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Re: NFC: Field Trip to K.U. (fwd)

WOW The Carolina Parakeet and Ivory Billed woodpecker ...VERY COOL

So whats the theory on the keets again ? Id always heard it was a hunting

How about a carolina Parakeet Clone :)

On Wed, 9 Feb 2000 09:15:52 -0600 (CST) mcclurg luke e    
<mcclurgl at washburn_edu> writes:
> Our Vertebrate Zoology class made and interesting trip to Lawrence, 
> KS
> yesterday and the Natural History Museum run by Kansas University.  
> This
> was a "behind the scenes" tour where we were able to look at the 
> processes
> and techniques for preserving fishes and birds. (next week we see 
> the herp
> dept.) 
> Our tour guide was Kate Shaw, Collections Curator for the 
> Ichthyology
> Dept., and one time NANFA member. (sorry, don't know Ms. Shaw's 
> current
> membership status)  We were shown examples of several Etheostoma 
> species
> that had been "cleared and stained".  An interesting process to say 
> the
> least where the flesh of a fish is soaked until it is transparent so 
> that
> the bones and cartilage are clearly seen.  These are stained with 
> various
> pigments to highlight them.  We also saw bone collections, including 
> some
> rather large Alligator Gar heads collected many years ago in the 
> Gulf
> region.  We were also given a demonstration of the storage of tissue
> samples and also the computer they now use to do DNA sequencing. 
> (it's
> sweet to say the least, saves major time and stress from doing it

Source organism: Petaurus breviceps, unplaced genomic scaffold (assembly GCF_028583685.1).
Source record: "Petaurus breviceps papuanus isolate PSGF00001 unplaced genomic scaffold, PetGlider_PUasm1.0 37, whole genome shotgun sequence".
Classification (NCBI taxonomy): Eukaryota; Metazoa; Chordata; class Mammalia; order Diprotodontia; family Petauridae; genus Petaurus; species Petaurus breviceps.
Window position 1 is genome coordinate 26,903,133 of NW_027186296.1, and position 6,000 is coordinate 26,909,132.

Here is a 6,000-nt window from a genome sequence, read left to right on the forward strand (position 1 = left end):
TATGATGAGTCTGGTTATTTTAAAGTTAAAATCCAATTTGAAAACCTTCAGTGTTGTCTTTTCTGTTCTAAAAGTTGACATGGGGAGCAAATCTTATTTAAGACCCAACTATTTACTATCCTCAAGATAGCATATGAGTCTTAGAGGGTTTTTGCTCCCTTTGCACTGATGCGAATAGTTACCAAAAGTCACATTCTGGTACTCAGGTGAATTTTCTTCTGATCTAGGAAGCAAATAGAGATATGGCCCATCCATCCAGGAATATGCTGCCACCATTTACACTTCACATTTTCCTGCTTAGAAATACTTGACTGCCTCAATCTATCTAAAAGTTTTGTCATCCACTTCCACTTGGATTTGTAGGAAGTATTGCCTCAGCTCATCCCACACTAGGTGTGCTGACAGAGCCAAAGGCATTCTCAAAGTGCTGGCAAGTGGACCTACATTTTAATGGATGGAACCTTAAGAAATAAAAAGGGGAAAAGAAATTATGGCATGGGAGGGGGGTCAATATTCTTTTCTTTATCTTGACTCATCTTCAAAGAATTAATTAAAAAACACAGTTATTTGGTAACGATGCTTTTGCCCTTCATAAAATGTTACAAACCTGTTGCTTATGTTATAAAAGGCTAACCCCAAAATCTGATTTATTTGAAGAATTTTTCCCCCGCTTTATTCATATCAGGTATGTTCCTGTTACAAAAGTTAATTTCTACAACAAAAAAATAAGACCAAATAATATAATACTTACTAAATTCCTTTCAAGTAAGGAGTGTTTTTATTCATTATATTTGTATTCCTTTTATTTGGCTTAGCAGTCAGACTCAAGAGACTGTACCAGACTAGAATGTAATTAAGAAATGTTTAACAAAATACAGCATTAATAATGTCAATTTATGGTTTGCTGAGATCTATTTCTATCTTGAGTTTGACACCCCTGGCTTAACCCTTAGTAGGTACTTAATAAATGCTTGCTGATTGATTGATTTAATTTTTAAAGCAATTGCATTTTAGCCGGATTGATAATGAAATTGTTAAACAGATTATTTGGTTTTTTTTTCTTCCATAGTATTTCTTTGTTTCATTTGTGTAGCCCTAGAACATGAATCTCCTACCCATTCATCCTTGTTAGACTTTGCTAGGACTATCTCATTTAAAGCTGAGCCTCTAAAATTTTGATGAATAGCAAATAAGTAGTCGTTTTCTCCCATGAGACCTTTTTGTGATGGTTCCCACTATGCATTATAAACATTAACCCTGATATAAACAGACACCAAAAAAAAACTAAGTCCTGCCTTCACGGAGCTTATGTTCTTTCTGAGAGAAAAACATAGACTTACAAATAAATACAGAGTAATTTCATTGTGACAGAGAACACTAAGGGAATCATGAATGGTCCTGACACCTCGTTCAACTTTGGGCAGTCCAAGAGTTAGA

> the old
> way)
> Then it was off to the preserved collection.  This has been stored 
> in a
> fireproof addition due to the 70% ethanol that is used to preserve 
> the
> specimens.  This was a huge collection!  I went down approximately 6 
> isles
> each about 8 feet high and 20 feet long and never go out  of the
> cyprininds!  Kate showed us specimens of two of the federally listed
> Kansas species, the Neosho Madtom and the Topeka Shiner and she 
> talked how
> the fish fauna had changed in the state over the last hundred years 
> or
> so.  After this, we had a real treat when we shown the coelacanth
> specimen.  Too cool!  It may be the only chance I ever get to see 
> one up
> close.  There were also a couple of lungfish in the vat with it.  
> All very
> interesting.
> After Kate's tour, were were taken through the ornithology dept.  
> Not as
> exciting to me as ichthyology, but interesting never the less.  The
> saddest moment was when we were shown one of the specimens of the 
> now
> extinct Carolina Parakeet.  What a beautiful bird it was!  
> Unfortunately,
> it is believed that diseased brought over along with old world 
> parrots (as
> pets) could have been the main culprit in eliminating this species.  
> On a
> much more cheery note, we were told that recently two possible 
> specimens
> of the Ivory Billed Woodpecker were sighted in Mississippi.  While
> unconfirmed, this would be good news as this species was thought to 
> be
> extinct.  Researchers are there right now trying to confirm the
> sighting.  Also, it turns out that a few individuals are still alive 
> in
> Cuba, so maybe there is some hope for this species.
> All in all it was a fascinating trip and I hope to go back someday 
> when I
> have more time to "browse".  :)
> Luke McClurg

Robert Rice
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